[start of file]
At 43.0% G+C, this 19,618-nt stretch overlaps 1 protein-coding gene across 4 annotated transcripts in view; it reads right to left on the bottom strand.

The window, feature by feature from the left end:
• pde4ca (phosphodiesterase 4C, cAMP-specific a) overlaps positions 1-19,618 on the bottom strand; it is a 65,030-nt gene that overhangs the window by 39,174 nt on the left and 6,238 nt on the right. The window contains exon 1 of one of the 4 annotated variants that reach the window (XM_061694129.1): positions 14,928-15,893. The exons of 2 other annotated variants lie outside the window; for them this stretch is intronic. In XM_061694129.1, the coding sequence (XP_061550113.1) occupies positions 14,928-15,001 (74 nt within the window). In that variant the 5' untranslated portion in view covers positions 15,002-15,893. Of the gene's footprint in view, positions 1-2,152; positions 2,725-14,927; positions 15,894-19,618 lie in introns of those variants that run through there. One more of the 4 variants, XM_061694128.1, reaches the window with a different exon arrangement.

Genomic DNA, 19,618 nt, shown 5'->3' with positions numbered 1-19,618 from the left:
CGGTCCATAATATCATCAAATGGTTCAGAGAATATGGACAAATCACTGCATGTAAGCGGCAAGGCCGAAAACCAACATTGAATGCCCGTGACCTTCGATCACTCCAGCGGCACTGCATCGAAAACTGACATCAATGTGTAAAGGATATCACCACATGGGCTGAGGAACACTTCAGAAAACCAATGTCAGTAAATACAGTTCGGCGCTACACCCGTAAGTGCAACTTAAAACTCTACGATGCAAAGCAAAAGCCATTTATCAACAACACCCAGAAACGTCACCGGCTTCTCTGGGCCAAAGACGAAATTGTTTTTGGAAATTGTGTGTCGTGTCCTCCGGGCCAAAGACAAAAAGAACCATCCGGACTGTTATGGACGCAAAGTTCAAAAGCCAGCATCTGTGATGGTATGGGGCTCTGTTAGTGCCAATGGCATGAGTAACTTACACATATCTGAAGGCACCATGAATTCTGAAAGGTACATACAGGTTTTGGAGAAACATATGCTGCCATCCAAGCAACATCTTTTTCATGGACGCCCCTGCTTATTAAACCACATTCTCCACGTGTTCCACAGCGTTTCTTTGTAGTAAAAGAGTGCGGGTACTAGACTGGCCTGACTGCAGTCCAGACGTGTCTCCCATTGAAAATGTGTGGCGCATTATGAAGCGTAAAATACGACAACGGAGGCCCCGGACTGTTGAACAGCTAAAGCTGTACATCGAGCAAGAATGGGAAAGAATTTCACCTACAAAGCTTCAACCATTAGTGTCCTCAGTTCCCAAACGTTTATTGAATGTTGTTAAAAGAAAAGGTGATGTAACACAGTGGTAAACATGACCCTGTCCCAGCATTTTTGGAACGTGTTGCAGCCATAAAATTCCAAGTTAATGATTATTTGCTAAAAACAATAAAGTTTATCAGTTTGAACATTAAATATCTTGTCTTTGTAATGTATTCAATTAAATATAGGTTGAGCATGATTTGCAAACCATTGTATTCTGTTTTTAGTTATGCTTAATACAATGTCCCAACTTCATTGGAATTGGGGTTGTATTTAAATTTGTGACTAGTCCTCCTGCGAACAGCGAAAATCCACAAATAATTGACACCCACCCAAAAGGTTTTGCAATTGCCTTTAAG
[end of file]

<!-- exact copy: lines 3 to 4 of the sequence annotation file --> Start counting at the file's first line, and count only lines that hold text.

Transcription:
• pde4ca (phosphodiesterase 4C, cAMP-specific a) overlaps positions 1-19,618 on the bottom strand; it is a 65,030-nt gene that overhangs the window by 39,174 nt on the left and 6,238 nt on the right. The window contains exon 1 of one of the 4 annotated variants that reach the window (XM_061694129.1): positions 14,928-15,893. The exons of 2 other annotated variants lie outside the window; for them this stretch is intronic. In XM_061694129.1, the coding sequence (XP_061550113.1) occupies positions 14,928-15,001 (74 nt within the window). In that variant the 5' untranslated portion in view covers positions 15,002-15,893. Of the gene's footprint in view, positions 1-2,152; positions 2,725-14,927; positions 15,894-19,618 lie in introns of those variants that run through there. One more of the 4 variants, XM_061694128.1, reaches the window with a different exon arrangement.

Genomic DNA, 19,618 nt, shown 5'->3' with positions numbered 1-19,618 from the left: